Saturday, August 4, 2007

A Parent's Journey

I have experienced the world of learning disabilities and ADD as a sibling and daughter, though my mother and sister were not diagnosed until my sister and I were adults. I too, was diagnosed as an adult so my self-awareness and experiences were still through memories and adult experiences. I have been able to study and analyze this "world" as a teacher, an administrator and as a researcher and am now adding a new experience to this list, the journey of a parent.

I think I have mentioned before that my husband and I were starting this journey this summer and I am thankful for being able to further my perspective in this area, though I do worry about some of the aspects this will bring for my daughter in the future. But right now, I am simply working to gain the best understanding of how we can help her both in and out of school and to do this, we have turned to an excellent diagnostic center in our area - which means we have now begun the interactions with the insurance companies. So, I am thinking that I will log parts of our journey to possibly provide information and support for other parents.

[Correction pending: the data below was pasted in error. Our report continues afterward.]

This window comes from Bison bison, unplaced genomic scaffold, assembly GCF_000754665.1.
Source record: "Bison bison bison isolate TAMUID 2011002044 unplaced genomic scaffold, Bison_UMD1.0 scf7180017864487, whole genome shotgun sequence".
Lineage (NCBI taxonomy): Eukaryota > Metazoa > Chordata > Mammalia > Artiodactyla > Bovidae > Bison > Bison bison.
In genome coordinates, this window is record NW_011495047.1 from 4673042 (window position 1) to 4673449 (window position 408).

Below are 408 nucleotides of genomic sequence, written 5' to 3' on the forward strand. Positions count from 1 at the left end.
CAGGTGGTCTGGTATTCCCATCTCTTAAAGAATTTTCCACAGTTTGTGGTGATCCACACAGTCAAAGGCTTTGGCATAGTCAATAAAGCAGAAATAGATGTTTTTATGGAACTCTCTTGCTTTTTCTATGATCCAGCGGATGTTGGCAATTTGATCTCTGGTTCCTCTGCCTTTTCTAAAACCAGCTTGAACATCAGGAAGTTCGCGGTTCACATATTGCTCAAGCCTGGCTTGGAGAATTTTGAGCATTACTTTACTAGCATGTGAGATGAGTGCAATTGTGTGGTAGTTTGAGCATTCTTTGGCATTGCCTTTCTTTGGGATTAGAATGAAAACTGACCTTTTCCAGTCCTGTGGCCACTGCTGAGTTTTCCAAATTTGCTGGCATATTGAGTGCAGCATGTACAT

Part one was "What Do We Do For Our Daughter" and part two, which we are in the middle of right now (though I would imagine we will frequently revisit part one) is "The Evaluation Process", which includes The Insurance Company.

The Insurance Company
This week, we received our "notification of unauthorized services" letter. Now, having dealt with many families who have gone through this process with private evaluations, I expected that we would be receiving such a letter and yet I continuously find it interesting (and appalling) that psychological testing is not considered medical - it is a psychologist, a doctor of psychological medicine, who is required for this testing . . . . So, we were not surprised to receive the letter and fully expected to be required to pay a portion of the fees. It turns out that we will be required to pay for 2.5 hours and the insurance company will pay for 2 hours. This may be better than some or worse than some, I really don't know. I just know that we were fortunate that we were able to find the money to cover our portion and will be able to pursue what we know to be best for our daughter.

As a professional however, I had some pretty strong feelings about the judgment used to support this action. I know that the health care industry is much larger than me and that this is "how it's always been done", however I was not satisfied with that and hope that others are not. I wrote this response, not really expecting much change in the judgment of my daughter's coverage but to possibly educate one more person or industry in the reality of learning differences. Perhaps this will also be of help to some of you:

The Letter
Dear Sir or Madam: